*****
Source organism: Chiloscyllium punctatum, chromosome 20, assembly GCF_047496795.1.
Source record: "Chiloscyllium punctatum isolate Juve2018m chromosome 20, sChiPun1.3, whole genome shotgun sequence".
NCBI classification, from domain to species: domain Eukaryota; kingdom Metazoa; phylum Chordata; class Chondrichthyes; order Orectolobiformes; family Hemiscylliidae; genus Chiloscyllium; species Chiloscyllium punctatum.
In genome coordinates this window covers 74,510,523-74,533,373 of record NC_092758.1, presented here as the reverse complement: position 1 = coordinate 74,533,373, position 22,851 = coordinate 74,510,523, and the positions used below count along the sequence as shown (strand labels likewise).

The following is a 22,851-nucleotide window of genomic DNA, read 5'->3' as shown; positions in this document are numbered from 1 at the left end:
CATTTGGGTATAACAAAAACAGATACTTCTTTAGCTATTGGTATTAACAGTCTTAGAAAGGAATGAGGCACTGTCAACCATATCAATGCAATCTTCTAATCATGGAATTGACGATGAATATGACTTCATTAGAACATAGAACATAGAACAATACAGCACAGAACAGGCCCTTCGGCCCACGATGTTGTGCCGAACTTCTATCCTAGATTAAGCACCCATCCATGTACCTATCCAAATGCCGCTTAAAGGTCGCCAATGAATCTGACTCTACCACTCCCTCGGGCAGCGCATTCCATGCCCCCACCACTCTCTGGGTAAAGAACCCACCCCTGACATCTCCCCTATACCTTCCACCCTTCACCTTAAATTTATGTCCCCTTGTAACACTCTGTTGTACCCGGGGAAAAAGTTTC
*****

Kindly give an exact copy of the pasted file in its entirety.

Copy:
Source organism: Chiloscyllium punctatum, chromosome 20, assembly GCF_047496795.1.
Source record: "Chiloscyllium punctatum isolate Juve2018m chromosome 20, sChiPun1.3, whole genome shotgun sequence".
NCBI classification, from domain to species: domain Eukaryota; kingdom Metazoa; phylum Chordata; class Chondrichthyes; order Orectolobiformes; family Hemiscylliidae; genus Chiloscyllium; species Chiloscyllium punctatum.
In genome coordinates this window covers 74,510,523-74,533,373 of record NC_092758.1, presented here as the reverse complement: position 1 = coordinate 74,533,373, position 22,851 = coordinate 74,510,523, and the positions used below count along the sequence as shown (strand labels likewise).

The following is a 22,851-nucleotide window of genomic DNA, read 5'->3' as shown; positions in this document are numbered from 1 at the left end:
CATTTGGGTATAACAAAAACAGATACTTCTTTAGCTATTGGTATTAACAGTCTTAGAAAGGAATGAGGCACTGTCAACCATATCAATGCAATCTTCTAATCATGGAATTGACGATGAATATGACTTCATTAGAACATAGAACATAGAACAATACAGCACAGAACAGGCCCTTCGGCCCACGATGTTGTGCCGAACTTCTATCCTAGATTAAGCACCCATCCATGTACCTATCCAAATGCCGCTTAAAGGTCGCCAATGAATCTGACTCTACCACTCCCTCGGGCAGCGCATTCCATGCCCCCACCACTCTCTGGGTAAAGAACCCACCCCTGACATCTCCCCTATACCTTCCACCCTTCACCTTAAATTTATGTCCCCTTGTAACACTCTGTTGTACCCGGGGAAAAAGTTTC